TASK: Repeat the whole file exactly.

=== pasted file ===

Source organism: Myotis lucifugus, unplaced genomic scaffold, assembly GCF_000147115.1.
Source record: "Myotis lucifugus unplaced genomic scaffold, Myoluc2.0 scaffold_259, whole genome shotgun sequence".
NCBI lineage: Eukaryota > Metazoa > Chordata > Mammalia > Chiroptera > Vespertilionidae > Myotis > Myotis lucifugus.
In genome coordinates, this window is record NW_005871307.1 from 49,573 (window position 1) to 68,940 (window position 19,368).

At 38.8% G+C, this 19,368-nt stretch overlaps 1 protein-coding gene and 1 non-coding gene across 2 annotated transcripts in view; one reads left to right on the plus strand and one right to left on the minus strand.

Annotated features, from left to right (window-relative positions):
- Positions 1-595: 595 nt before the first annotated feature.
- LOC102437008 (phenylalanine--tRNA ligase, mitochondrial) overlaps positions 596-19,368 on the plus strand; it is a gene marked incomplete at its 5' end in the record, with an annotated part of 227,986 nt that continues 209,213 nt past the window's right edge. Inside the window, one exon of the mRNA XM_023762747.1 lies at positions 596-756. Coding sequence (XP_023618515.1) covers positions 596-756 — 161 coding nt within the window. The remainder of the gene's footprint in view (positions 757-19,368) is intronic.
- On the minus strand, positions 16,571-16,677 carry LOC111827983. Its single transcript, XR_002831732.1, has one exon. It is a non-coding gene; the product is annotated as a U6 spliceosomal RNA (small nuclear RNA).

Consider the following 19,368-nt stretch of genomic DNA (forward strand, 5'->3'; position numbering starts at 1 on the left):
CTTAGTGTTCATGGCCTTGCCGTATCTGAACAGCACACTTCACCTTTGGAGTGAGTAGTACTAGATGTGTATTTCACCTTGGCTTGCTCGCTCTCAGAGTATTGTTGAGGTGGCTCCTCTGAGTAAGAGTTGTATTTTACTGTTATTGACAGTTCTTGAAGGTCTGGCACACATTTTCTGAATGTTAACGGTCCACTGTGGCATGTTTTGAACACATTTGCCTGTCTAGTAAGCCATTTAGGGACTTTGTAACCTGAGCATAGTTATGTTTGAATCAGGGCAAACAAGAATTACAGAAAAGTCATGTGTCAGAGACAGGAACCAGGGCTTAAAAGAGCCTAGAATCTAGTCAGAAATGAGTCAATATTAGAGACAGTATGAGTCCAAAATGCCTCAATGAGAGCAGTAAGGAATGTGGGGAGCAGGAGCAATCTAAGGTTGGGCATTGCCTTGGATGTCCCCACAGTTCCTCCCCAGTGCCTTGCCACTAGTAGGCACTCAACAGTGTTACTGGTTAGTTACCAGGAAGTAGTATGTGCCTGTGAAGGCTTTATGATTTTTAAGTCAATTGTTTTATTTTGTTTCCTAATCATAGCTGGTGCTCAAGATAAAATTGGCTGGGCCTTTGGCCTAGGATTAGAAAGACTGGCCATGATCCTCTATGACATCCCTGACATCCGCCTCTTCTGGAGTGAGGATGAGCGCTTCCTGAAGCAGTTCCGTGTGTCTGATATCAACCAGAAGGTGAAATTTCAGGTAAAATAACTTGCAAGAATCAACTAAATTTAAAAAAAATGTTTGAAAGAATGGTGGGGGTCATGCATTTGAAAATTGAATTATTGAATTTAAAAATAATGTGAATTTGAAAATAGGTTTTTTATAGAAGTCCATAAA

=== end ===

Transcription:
Source organism: Myotis lucifugus, unplaced genomic scaffold, assembly GCF_000147115.1.
Source record: "Myotis lucifugus unplaced genomic scaffold, Myoluc2.0 scaffold_259, whole genome shotgun sequence".
NCBI lineage: Eukaryota > Metazoa > Chordata > Mammalia > Chiroptera > Vespertilionidae > Myotis > Myotis lucifugus.
In genome coordinates, this window is record NW_005871307.1 from 49,573 (window position 1) to 68,940 (window position 19,368).

At 38.8% G+C, this 19,368-nt stretch overlaps 1 protein-coding gene and 1 non-coding gene across 2 annotated transcripts in view; one reads left to right on the plus strand and one right to left on the minus strand.

Annotated features, from left to right (window-relative positions):
- Positions 1-595: 595 nt before the first annotated feature.
- LOC102437008 (phenylalanine--tRNA ligase, mitochondrial) overlaps positions 596-19,368 on the plus strand; it is a gene marked incomplete at its 5' end in the record, with an annotated part of 227,986 nt that continues 209,213 nt past the window's right edge. Inside the window, one exon of the mRNA XM_023762747.1 lies at positions 596-756. Coding sequence (XP_023618515.1) covers positions 596-756 — 161 coding nt within the window. The remainder of the gene's footprint in view (positions 757-19,368) is intronic.
- On the minus strand, positions 16,571-16,677 carry LOC111827983. Its single transcript, XR_002831732.1, has one exon. It is a non-coding gene; the product is annotated as a U6 spliceosomal RNA (small nuclear RNA).

Consider the following 19,368-nt stretch of genomic DNA (forward strand, 5'->3'; position numbering starts at 1 on the left):
CTTAGTGTTCATGGCCTTGCCGTATCTGAACAGCACACTTCACCTTTGGAGTGAGTAGTACTAGATGTGTATTTCACCTTGGCTTGCTCGCTCTCAGAGTATTGTTGAGGTGGCTCCTCTGAGTAAGAGTTGTATTTTACTGTTATTGACAGTTCTTGAAGGTCTGGCACACATTTTCTGAATGTTAACGGTCCACTGTGGCATGTTTTGAACACATTTGCCTGTCTAGTAAGCCATTTAGGGACTTTGTAACCTGAGCATAGTTATGTTTGAATCAGGGCAAACAAGAATTACAGAAAAGTCATGTGTCAGAGACAGGAACCAGGGCTTAAAAGAGCCTAGAATCTAGTCAGAAATGAGTCAATATTAGAGACAGTATGAGTCCAAAATGCCTCAATGAGAGCAGTAAGGAATGTGGGGAGCAGGAGCAATCTAAGGTTGGGCATTGCCTTGGATGTCCCCACAGTTCCTCCCCAGTGCCTTGCCACTAGTAGGCACTCAACAGTGTTACTGGTTAGTTACCAGGAAGTAGTATGTGCCTGTGAAGGCTTTATGATTTTTAAGTCAATTGTTTTATTTTGTTTCCTAATCATAGCTGGTGCTCAAGATAAAATTGGCTGGGCCTTTGGCCTAGGATTAGAAAGACTGGCCATGATCCTCTATGACATCCCTGACATCCGCCTCTTCTGGAGTGAGGATGAGCGCTTCCTGAAGCAGTTCCGTGTGTCTGATATCAACCAGAAGGTGAAATTTCAGGTAAAATAACTTGCAAGAATCAACTAAATTTAAAAAAAATGTTTGAAAGAATGGTGGGGGTCATGCATTTGAAAATTGAATTATTGAATTTAAAAATAATGTGAATTTGAAAATAGGTTTTTTATAGAAGTCCATAAA